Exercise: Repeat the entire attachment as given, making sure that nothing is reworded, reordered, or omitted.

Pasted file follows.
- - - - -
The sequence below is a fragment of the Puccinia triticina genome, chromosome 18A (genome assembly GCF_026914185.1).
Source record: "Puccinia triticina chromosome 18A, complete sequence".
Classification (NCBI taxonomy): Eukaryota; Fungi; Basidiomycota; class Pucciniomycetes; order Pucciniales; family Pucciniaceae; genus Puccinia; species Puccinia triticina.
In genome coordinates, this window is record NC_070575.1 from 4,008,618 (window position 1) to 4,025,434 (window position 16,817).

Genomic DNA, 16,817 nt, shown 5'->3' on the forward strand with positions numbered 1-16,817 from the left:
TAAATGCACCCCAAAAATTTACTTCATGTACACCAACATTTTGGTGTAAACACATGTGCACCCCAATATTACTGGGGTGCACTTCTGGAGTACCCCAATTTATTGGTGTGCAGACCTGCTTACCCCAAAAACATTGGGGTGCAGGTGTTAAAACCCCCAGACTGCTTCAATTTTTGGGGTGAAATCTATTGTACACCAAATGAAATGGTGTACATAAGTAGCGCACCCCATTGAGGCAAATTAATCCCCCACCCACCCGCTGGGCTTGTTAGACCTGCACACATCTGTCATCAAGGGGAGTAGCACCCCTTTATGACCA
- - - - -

The sequence below is a fragment of the Puccinia triticina genome, chromosome 18A (genome assembly GCF_026914185.1).
Source record: "Puccinia triticina chromosome 18A, complete sequence".
Classification (NCBI taxonomy): Eukaryota; Fungi; Basidiomycota; class Pucciniomycetes; order Pucciniales; family Pucciniaceae; genus Puccinia; species Puccinia triticina.
In genome coordinates, this window is record NC_070575.1 from 4,008,618 (window position 1) to 4,025,434 (window position 16,817).

Genomic DNA, 16,817 nt, shown 5'->3' on the forward strand with positions numbered 1-16,817 from the left:
TAAATGCACCCCAAAAATTTACTTCATGTACACCAACATTTTGGTGTAAACACATGTGCACCCCAATATTACTGGGGTGCACTTCTGGAGTACCCCAATTTATTGGTGTGCAGACCTGCTTACCCCAAAAACATTGGGGTGCAGGTGTTAAAACCCCCAGACTGCTTCAATTTTTGGGGTGAAATCTATTGTACACCAAATGAAATGGTGTACATAAGTAGCGCACCCCATTGAGGCAAATTAATCCCCCACCCACCCGCTGGGCTTGTTAGACCTGCACACATCTGTCATCAAGGGGAGTAGCACCCCTTTATGACCA